Old Man's War

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Click for availability and more information Old Man's War, by John Scalzi
Imagine living out your life on Earth well into your golden years in relative peace and normalcy, except that when you turn seventy-five you suddenly have the option of transferring your consciousness to a new, younger body. Sounds terrific, right? The only hitch is that to get your new body you have to enlist in the mysterious Colonial Defense Force for anywhere from two to ten years, and you can never return to Earth. Doesn't sound so bad, considering the traditional alternative of growing older and dealing with the increasing infirmities of advancing age until you eventually expire; and after you leave CDF service they'll even give you a plot of land on a colony world where you can begin an entirely new second life. Still sounds like a pretty good deal, doesn't it? Sure, but once you've joined up and you're all settled into your brand-spanking-new, genetically-engineered and heavily modified bad-ass of a new body, you find out that the universe is a crowded and hostile place and that every xenophobic impulse you might ever have had is about to be entirely validated as you travel to strange new worlds, meet interesting and exotic alien species, and kill them (before they kill you first). Oh, and your chances of survival past a full tour of duty are pretty abysmal. It's still a shot at a brand new life though, and in addition to your arsenal of bio-engineered enhancements and cutting-edge weaponry you have what is probably your greatest asset--seventy-five years' worth of wisdom and life experience to help guide you through the ensuing mayhem. For John Perry, new recruit of the CDF, that might almost be enough...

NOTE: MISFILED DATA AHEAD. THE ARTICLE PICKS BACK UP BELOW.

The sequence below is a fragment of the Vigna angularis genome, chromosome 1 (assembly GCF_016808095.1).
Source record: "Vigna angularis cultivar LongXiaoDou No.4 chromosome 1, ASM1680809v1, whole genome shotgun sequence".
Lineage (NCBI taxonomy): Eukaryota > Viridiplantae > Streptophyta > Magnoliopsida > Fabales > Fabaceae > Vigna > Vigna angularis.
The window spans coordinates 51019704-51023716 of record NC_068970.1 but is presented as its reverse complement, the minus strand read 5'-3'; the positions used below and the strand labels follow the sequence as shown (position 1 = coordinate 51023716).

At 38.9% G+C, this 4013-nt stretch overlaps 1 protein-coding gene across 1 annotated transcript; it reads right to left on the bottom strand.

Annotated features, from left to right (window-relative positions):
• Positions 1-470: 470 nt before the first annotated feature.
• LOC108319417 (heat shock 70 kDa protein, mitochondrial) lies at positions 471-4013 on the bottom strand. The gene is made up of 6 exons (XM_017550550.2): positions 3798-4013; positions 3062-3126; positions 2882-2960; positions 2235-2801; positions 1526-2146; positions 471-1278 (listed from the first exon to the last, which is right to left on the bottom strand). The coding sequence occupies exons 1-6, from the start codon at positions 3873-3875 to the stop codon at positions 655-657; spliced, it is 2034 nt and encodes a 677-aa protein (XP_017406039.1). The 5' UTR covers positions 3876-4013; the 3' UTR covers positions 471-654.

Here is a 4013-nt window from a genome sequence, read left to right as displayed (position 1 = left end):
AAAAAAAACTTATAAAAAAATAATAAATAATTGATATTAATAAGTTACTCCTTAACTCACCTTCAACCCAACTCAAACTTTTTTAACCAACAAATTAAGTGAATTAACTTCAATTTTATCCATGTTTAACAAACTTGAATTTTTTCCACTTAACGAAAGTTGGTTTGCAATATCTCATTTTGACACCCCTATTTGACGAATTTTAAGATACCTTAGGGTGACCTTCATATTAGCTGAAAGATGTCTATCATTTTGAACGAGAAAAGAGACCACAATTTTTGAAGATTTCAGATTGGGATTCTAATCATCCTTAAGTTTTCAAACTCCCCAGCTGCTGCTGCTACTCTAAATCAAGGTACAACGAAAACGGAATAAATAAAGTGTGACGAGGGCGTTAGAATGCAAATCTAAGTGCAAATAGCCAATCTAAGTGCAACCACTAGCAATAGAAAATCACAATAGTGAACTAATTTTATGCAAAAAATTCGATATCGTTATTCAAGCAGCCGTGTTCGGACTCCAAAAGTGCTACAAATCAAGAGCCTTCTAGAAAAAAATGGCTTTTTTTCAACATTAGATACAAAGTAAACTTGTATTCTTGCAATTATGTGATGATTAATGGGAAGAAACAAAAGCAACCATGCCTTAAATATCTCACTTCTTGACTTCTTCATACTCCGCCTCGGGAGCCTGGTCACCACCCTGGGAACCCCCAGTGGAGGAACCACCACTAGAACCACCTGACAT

John Scalzi has crafted an enthralling, fast-paced sci-fi tale with his Hugo-nominated Old Man's War. Readers may pick up strong echoes of Heinlein and Haldeman, but Scalzi borrows concepts from a number of sources (Finley-Day and Gibbons' Rogue Trooper comes immediately to mind) and uses them all to infuse his story with fresh perspective and new twists on some time-tested ideas. The narrative itself is brisk, being light on exposition and heavy on action. This one's a real page-turner.

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About this Entry

This page contains a single entry published on January 10, 2011 4:03 PM.

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